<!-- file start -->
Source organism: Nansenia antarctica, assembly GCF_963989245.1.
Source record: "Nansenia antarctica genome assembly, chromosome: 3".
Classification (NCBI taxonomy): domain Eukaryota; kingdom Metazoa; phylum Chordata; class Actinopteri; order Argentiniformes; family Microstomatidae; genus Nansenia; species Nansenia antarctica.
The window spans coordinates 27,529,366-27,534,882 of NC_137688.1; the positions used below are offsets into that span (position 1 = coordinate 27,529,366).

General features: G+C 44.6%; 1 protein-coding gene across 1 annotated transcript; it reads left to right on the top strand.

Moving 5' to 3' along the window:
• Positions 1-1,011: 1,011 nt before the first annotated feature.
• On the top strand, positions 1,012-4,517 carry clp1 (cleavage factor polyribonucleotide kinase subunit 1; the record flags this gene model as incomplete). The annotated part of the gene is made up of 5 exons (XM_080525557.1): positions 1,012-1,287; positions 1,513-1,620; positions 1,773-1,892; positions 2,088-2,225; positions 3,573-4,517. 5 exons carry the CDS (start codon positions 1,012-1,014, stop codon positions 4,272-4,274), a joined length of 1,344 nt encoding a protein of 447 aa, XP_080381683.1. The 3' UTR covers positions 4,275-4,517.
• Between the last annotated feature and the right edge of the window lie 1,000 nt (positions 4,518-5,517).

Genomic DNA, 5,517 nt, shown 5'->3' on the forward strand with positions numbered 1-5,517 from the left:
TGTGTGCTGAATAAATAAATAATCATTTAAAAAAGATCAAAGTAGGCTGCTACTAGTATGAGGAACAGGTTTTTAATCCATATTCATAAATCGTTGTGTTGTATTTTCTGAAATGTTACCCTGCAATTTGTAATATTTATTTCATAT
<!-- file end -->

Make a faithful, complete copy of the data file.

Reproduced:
Source organism: Nansenia antarctica, assembly GCF_963989245.1.
Source record: "Nansenia antarctica genome assembly, chromosome: 3".
Classification (NCBI taxonomy): domain Eukaryota; kingdom Metazoa; phylum Chordata; class Actinopteri; order Argentiniformes; family Microstomatidae; genus Nansenia; species Nansenia antarctica.
The window spans coordinates 27,529,366-27,534,882 of NC_137688.1; the positions used below are offsets into that span (position 1 = coordinate 27,529,366).

General features: G+C 44.6%; 1 protein-coding gene across 1 annotated transcript; it reads left to right on the top strand.

Moving 5' to 3' along the window:
• Positions 1-1,011: 1,011 nt before the first annotated feature.
• On the top strand, positions 1,012-4,517 carry clp1 (cleavage factor polyribonucleotide kinase subunit 1; the record flags this gene model as incomplete). The annotated part of the gene is made up of 5 exons (XM_080525557.1): positions 1,012-1,287; positions 1,513-1,620; positions 1,773-1,892; positions 2,088-2,225; positions 3,573-4,517. 5 exons carry the CDS (start codon positions 1,012-1,014, stop codon positions 4,272-4,274), a joined length of 1,344 nt encoding a protein of 447 aa, XP_080381683.1. The 3' UTR covers positions 4,275-4,517.
• Between the last annotated feature and the right edge of the window lie 1,000 nt (positions 4,518-5,517).

Genomic DNA, 5,517 nt, shown 5'->3' on the forward strand with positions numbered 1-5,517 from the left:
TGTGTGCTGAATAAATAAATAATCATTTAAAAAAGATCAAAGTAGGCTGCTACTAGTATGAGGAACAGGTTTTTAATCCATATTCATAAATCGTTGTGTTGTATTTTCTGAAATGTTACCCTGCAATTTGTAATATTTATTTCATAT